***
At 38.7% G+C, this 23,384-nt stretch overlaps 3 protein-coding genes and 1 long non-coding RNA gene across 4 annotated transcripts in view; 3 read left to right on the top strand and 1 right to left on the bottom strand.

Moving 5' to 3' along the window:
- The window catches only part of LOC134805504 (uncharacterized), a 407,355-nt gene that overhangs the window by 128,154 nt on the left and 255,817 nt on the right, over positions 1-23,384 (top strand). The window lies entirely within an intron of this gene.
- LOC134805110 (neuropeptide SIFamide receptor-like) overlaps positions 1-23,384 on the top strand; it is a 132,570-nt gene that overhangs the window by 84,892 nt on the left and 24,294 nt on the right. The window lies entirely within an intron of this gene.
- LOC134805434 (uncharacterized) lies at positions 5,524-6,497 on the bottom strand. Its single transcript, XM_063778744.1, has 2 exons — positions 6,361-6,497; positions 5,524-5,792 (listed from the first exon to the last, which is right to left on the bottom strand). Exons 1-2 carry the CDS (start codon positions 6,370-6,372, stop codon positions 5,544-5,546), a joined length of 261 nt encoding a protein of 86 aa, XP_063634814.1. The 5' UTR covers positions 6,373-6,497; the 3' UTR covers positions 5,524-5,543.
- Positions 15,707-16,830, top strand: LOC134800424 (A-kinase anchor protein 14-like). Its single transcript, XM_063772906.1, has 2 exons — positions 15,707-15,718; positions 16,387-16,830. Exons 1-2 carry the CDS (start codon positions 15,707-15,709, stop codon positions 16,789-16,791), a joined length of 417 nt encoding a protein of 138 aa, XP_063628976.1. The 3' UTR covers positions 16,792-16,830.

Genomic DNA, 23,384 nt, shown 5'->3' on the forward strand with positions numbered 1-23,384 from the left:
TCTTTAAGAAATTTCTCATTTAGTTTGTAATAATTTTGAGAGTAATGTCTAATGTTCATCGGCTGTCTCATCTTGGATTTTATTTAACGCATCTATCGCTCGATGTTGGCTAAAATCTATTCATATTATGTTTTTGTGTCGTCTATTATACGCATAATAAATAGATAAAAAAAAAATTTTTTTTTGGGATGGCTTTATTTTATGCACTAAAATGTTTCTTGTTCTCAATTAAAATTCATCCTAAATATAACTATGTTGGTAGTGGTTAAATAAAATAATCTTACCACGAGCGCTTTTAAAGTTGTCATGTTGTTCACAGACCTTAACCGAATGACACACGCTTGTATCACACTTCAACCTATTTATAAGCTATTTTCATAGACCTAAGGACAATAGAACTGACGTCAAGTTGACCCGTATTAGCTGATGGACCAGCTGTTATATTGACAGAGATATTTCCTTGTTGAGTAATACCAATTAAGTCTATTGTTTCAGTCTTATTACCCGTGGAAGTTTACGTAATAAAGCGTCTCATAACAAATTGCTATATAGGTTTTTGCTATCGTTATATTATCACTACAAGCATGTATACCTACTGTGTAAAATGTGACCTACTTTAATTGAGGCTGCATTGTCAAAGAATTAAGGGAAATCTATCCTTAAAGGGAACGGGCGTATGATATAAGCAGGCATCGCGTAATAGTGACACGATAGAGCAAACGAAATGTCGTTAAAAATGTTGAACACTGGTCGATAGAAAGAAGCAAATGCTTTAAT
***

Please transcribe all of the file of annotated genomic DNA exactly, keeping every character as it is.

At 38.7% G+C, this 23,384-nt stretch overlaps 3 protein-coding genes and 1 long non-coding RNA gene across 4 annotated transcripts in view; 3 read left to right on the top strand and 1 right to left on the bottom strand.

Moving 5' to 3' along the window:
- The window catches only part of LOC134805504 (uncharacterized), a 407,355-nt gene that overhangs the window by 128,154 nt on the left and 255,817 nt on the right, over positions 1-23,384 (top strand). The window lies entirely within an intron of this gene.
- LOC134805110 (neuropeptide SIFamide receptor-like) overlaps positions 1-23,384 on the top strand; it is a 132,570-nt gene that overhangs the window by 84,892 nt on the left and 24,294 nt on the right. The window lies entirely within an intron of this gene.
- LOC134805434 (uncharacterized) lies at positions 5,524-6,497 on the bottom strand. Its single transcript, XM_063778744.1, has 2 exons — positions 6,361-6,497; positions 5,524-5,792 (listed from the first exon to the last, which is right to left on the bottom strand). Exons 1-2 carry the CDS (start codon positions 6,370-6,372, stop codon positions 5,544-5,546), a joined length of 261 nt encoding a protein of 86 aa, XP_063634814.1. The 5' UTR covers positions 6,373-6,497; the 3' UTR covers positions 5,524-5,543.
- Positions 15,707-16,830, top strand: LOC134800424 (A-kinase anchor protein 14-like). Its single transcript, XM_063772906.1, has 2 exons — positions 15,707-15,718; positions 16,387-16,830. Exons 1-2 carry the CDS (start codon positions 15,707-15,709, stop codon positions 16,789-16,791), a joined length of 417 nt encoding a protein of 138 aa, XP_063628976.1. The 3' UTR covers positions 16,792-16,830.

Genomic DNA, 23,384 nt, shown 5'->3' on the forward strand with positions numbered 1-23,384 from the left:
TCTTTAAGAAATTTCTCATTTAGTTTGTAATAATTTTGAGAGTAATGTCTAATGTTCATCGGCTGTCTCATCTTGGATTTTATTTAACGCATCTATCGCTCGATGTTGGCTAAAATCTATTCATATTATGTTTTTGTGTCGTCTATTATACGCATAATAAATAGATAAAAAAAAAATTTTTTTTTGGGATGGCTTTATTTTATGCACTAAAATGTTTCTTGTTCTCAATTAAAATTCATCCTAAATATAACTATGTTGGTAGTGGTTAAATAAAATAATCTTACCACGAGCGCTTTTAAAGTTGTCATGTTGTTCACAGACCTTAACCGAATGACACACGCTTGTATCACACTTCAACCTATTTATAAGCTATTTTCATAGACCTAAGGACAATAGAACTGACGTCAAGTTGACCCGTATTAGCTGATGGACCAGCTGTTATATTGACAGAGATATTTCCTTGTTGAGTAATACCAATTAAGTCTATTGTTTCAGTCTTATTACCCGTGGAAGTTTACGTAATAAAGCGTCTCATAACAAATTGCTATATAGGTTTTTGCTATCGTTATATTATCACTACAAGCATGTATACCTACTGTGTAAAATGTGACCTACTTTAATTGAGGCTGCATTGTCAAAGAATTAAGGGAAATCTATCCTTAAAGGGAACGGGCGTATGATATAAGCAGGCATCGCGTAATAGTGACACGATAGAGCAAACGAAATGTCGTTAAAAATGTTGAACACTGGTCGATAGAAAGAAGCAAATGCTTTAAT